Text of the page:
What is a Podiatrist?
A Podiatrist is the foremost authority and medical specialist of one of the most intricate and complex anatomical structures ever designed -- the human foot and ankle.
Marrying the mechanical complexity and precision of a Swiss watch with the structural strength of a cantilever bridge, the human foot is a bioengineering masterpiece. It is a complex marvel of 26 bones (one-quarter of all the bones in the human body), 33 joints and more than 100 ligaments and tendons, all linked and served by a vast network of nerves, muscles, blood vessels, soft tissue and skin, working in unison to provide the support, strength, flexibility and resiliency needed for things most of us take for granted, such as balance, walking, running and jumping. The podiatrist is the medical expert of this wonder of nature.
A podiatrist is the only medical specialist educated, trained, licensed, and certified for exclusive treatment of the foot and ankle.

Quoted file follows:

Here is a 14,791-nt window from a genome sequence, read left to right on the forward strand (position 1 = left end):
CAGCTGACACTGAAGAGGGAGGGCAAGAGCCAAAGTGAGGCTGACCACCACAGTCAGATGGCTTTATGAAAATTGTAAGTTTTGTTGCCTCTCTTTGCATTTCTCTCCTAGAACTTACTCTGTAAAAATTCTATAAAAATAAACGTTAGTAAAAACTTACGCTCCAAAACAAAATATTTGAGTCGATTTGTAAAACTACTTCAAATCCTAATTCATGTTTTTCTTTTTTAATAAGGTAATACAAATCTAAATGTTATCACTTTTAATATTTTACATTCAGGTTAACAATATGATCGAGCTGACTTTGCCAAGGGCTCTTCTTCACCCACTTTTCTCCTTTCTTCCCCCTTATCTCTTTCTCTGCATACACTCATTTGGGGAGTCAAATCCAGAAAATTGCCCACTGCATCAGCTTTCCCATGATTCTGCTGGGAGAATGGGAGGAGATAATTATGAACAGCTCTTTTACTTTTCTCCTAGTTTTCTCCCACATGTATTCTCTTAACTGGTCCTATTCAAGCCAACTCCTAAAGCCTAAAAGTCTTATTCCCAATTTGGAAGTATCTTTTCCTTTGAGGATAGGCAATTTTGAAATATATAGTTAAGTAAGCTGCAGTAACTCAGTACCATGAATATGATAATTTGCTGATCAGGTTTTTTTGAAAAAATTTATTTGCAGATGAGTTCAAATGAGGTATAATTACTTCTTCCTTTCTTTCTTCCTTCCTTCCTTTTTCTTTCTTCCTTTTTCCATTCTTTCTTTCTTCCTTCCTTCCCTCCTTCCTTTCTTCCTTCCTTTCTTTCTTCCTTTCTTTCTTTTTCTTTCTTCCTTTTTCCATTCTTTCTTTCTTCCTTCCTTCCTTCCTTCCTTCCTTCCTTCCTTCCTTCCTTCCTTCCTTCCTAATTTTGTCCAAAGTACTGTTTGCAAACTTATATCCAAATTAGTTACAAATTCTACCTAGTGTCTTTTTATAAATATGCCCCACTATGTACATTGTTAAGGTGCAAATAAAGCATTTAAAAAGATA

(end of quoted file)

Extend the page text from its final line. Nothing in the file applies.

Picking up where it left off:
In order to receive the degree of doctor of podiatric medicine, podiatrists must successfully undergo a lengthy, rigorous course of education, training and testing in such diverse areas as biomechanics, orthopedics, radiography, pharmacology, sports medicine, dermatology and surgery.
Although wondrous in design and function, the human foot can also be struck by numerous ailments, some of which are life-threatening. Additionally, many disorders first manifest themselves in the foot.
Podiatrists are often the first healthcare professionals to diagnose these disorders.
Podiatrists also play a critical role in the care, treatment and management of the diabetic, elderly and circulation-impaired. The diagnosis, intervention and treatment by podiatrists may save patients from amputation, restore mobility or prevent other serious, more costly problems, by early detection and appropriate treatment.